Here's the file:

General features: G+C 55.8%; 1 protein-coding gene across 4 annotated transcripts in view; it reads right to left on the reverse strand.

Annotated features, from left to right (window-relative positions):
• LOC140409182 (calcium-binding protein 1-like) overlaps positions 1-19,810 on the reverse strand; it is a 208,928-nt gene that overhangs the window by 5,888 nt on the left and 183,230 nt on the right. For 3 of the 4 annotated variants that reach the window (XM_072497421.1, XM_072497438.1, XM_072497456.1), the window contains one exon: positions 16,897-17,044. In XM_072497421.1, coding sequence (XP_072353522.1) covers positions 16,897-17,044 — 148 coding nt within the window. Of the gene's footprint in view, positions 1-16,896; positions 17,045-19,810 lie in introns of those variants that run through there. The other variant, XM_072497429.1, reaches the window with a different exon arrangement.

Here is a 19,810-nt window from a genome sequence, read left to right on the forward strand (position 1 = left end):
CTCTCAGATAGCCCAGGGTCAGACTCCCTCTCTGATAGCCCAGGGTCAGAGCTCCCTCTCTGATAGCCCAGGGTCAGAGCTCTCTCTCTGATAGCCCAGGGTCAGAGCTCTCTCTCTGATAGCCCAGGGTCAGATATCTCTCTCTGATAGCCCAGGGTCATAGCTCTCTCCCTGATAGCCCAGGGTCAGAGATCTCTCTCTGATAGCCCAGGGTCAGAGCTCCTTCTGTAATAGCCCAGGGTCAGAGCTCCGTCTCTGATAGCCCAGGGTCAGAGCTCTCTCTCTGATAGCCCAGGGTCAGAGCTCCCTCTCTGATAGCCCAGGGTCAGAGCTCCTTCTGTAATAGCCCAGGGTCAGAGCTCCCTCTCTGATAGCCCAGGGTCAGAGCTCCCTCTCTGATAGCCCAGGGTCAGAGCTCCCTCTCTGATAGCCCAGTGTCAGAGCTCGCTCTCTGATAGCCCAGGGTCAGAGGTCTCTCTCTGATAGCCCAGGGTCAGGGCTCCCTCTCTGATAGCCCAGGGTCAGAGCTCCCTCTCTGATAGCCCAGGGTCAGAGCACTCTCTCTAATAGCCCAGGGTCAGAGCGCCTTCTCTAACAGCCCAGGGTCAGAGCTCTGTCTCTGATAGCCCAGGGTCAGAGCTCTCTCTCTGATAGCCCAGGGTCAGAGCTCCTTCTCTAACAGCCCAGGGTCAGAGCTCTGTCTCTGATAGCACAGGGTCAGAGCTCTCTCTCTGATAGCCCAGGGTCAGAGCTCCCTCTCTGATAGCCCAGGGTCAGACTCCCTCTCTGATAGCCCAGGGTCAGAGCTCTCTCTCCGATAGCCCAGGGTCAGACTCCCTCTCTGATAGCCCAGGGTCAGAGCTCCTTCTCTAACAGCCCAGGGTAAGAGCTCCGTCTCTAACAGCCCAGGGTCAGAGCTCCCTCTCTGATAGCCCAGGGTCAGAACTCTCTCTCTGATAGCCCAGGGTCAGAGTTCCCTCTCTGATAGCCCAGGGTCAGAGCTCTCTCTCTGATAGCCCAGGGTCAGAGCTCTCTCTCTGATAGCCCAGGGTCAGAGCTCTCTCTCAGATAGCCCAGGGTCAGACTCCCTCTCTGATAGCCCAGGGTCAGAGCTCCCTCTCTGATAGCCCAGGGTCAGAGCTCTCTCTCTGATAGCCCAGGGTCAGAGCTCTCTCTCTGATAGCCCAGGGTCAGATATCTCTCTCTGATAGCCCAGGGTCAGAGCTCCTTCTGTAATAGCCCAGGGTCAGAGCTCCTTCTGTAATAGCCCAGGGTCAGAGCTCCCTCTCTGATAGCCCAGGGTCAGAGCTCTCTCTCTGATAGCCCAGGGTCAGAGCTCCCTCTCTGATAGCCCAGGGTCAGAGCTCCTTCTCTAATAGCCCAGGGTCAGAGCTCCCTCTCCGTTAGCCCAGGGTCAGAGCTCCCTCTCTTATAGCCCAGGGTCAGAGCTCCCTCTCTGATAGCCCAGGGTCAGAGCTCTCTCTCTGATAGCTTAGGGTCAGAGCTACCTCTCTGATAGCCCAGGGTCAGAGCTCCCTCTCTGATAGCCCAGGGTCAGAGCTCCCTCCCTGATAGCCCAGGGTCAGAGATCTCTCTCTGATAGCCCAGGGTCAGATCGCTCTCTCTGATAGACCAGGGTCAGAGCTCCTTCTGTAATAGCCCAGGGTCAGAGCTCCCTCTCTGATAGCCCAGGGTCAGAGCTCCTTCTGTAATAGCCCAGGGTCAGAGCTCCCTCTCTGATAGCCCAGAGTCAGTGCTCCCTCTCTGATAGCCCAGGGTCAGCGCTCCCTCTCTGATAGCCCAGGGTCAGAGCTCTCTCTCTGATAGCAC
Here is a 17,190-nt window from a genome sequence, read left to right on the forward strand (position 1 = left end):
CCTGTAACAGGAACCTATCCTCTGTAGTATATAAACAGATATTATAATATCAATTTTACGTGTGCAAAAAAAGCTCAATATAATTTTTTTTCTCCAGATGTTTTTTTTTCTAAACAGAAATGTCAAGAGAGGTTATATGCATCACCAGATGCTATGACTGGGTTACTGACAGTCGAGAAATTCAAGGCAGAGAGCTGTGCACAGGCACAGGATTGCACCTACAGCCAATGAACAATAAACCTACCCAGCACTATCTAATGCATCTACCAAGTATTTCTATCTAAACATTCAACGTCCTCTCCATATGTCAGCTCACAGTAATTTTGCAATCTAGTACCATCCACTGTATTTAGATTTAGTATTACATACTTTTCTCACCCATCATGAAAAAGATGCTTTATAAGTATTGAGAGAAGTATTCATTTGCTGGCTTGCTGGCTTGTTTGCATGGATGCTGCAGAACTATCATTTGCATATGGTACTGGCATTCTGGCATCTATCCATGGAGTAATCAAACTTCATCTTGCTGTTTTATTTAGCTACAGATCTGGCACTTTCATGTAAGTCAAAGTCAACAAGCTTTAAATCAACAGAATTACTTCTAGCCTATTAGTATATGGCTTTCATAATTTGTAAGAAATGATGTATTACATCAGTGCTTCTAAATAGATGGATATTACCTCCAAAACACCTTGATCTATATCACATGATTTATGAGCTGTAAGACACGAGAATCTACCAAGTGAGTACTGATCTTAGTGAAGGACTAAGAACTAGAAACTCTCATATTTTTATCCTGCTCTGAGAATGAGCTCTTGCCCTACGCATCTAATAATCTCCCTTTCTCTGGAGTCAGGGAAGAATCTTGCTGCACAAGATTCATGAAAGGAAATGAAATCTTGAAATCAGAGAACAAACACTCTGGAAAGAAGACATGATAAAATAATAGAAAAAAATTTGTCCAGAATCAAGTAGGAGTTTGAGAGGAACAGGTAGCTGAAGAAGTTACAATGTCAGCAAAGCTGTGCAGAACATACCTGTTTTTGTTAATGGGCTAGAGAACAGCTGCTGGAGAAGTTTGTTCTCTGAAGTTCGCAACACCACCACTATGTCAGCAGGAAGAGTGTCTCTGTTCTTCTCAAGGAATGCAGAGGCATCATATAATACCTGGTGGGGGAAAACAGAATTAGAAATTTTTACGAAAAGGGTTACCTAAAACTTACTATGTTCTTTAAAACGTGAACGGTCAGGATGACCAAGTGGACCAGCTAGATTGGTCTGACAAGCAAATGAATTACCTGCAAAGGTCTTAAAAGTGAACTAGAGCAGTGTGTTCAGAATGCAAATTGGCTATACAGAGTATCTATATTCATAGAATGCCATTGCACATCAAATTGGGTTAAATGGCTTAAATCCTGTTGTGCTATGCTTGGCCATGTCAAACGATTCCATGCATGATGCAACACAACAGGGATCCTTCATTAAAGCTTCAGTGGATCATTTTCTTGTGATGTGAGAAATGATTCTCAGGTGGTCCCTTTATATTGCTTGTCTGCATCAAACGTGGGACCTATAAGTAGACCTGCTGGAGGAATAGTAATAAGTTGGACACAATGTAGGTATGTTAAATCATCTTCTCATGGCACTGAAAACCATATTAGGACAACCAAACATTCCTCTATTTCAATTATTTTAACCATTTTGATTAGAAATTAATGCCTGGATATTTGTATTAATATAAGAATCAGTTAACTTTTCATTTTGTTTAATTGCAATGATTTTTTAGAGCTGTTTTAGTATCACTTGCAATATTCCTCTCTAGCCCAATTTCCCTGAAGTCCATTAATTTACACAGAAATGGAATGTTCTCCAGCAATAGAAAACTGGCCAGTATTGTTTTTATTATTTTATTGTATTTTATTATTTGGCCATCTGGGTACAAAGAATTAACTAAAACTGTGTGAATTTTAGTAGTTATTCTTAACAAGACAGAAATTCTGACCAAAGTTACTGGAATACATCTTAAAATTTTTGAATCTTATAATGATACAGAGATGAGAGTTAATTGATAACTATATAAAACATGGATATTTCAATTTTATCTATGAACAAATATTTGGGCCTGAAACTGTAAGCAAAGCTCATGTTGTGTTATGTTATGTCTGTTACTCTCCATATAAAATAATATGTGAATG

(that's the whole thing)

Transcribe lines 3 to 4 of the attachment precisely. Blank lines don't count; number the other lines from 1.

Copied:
• LOC140409182 (calcium-binding protein 1-like) overlaps positions 1-19,810 on the reverse strand; it is a 208,928-nt gene that overhangs the window by 5,888 nt on the left and 183,230 nt on the right. For 3 of the 4 annotated variants that reach the window (XM_072497421.1, XM_072497438.1, XM_072497456.1), the window contains one exon: positions 16,897-17,044. In XM_072497421.1, coding sequence (XP_072353522.1) covers positions 16,897-17,044 — 148 coding nt within the window. Of the gene's footprint in view, positions 1-16,896; positions 17,045-19,810 lie in introns of those variants that run through there. The other variant, XM_072497429.1, reaches the window with a different exon arrangement.

Here is a 19,810-nt window from a genome sequence, read left to right on the forward strand (position 1 = left end):